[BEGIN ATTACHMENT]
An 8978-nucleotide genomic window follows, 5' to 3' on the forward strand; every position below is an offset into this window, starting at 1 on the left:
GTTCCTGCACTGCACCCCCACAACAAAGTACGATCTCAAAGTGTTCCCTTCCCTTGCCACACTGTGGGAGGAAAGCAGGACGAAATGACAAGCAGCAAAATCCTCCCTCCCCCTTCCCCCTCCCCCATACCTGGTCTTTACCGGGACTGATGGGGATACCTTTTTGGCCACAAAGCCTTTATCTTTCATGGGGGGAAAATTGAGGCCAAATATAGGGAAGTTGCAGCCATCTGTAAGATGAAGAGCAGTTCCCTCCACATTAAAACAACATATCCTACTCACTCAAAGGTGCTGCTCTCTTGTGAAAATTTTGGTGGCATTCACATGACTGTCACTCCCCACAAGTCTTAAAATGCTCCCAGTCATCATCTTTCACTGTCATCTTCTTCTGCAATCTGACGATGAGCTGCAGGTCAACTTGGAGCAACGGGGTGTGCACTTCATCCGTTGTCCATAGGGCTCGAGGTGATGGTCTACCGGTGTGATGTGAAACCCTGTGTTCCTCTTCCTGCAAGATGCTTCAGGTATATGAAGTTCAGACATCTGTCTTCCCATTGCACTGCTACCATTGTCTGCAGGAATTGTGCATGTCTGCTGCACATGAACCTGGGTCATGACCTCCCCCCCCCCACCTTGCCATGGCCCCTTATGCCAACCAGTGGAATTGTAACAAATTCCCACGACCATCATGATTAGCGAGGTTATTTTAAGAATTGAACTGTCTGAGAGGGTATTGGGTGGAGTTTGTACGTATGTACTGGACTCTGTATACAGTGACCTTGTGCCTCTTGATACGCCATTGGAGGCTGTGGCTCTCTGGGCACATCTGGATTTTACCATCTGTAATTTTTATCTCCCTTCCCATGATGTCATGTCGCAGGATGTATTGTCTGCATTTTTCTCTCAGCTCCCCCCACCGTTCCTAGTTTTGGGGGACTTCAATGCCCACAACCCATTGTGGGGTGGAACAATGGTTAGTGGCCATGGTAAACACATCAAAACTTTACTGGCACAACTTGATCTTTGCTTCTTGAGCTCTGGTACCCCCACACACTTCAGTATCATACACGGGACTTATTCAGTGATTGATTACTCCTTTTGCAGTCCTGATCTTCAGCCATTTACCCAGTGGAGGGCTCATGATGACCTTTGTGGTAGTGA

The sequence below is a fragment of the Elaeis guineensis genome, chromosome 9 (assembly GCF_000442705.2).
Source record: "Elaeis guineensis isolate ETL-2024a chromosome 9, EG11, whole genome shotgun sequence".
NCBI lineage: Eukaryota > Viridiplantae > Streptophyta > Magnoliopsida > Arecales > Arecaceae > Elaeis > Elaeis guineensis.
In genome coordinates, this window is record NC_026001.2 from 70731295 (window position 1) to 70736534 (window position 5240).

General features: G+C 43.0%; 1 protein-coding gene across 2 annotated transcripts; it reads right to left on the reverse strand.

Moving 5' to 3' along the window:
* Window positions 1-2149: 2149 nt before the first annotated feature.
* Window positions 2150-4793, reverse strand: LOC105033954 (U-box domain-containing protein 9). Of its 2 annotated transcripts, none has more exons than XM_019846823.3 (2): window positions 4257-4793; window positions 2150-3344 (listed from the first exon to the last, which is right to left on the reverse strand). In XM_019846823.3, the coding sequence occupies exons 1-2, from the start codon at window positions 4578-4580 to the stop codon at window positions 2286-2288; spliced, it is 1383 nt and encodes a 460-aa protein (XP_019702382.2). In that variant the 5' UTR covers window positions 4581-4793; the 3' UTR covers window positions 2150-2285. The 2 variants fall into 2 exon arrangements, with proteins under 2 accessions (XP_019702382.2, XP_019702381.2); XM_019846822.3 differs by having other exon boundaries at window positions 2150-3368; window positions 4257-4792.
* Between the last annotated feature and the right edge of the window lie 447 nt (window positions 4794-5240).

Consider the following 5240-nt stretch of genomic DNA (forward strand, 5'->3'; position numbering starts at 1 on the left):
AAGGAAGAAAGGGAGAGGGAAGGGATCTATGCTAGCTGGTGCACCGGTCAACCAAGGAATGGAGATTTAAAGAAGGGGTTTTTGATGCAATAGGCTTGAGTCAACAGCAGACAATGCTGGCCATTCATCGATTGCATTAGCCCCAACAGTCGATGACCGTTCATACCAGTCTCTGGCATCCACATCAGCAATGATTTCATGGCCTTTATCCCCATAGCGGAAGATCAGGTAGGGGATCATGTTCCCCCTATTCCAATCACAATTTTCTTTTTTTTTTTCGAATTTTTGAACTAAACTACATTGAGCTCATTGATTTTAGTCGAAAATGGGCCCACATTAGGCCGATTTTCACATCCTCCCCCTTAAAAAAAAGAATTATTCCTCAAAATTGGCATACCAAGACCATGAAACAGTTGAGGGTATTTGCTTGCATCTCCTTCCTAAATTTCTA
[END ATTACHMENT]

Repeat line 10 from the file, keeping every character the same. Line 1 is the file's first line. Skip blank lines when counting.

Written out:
* Window positions 2150-4793, reverse strand: LOC105033954 (U-box domain-containing protein 9). Of its 2 annotated transcripts, none has more exons than XM_019846823.3 (2): window positions 4257-4793; window positions 2150-3344 (listed from the first exon to the last, which is right to left on the reverse strand). In XM_019846823.3, the coding sequence occupies exons 1-2, from the start codon at window positions 4578-4580 to the stop codon at window positions 2286-2288; spliced, it is 1383 nt and encodes a 460-aa protein (XP_019702382.2). In that variant the 5' UTR covers window positions 4581-4793; the 3' UTR covers window positions 2150-2285. The 2 variants fall into 2 exon arrangements, with proteins under 2 accessions (XP_019702382.2, XP_019702381.2); XM_019846822.3 differs by having other exon boundaries at window positions 2150-3368; window positions 4257-4792.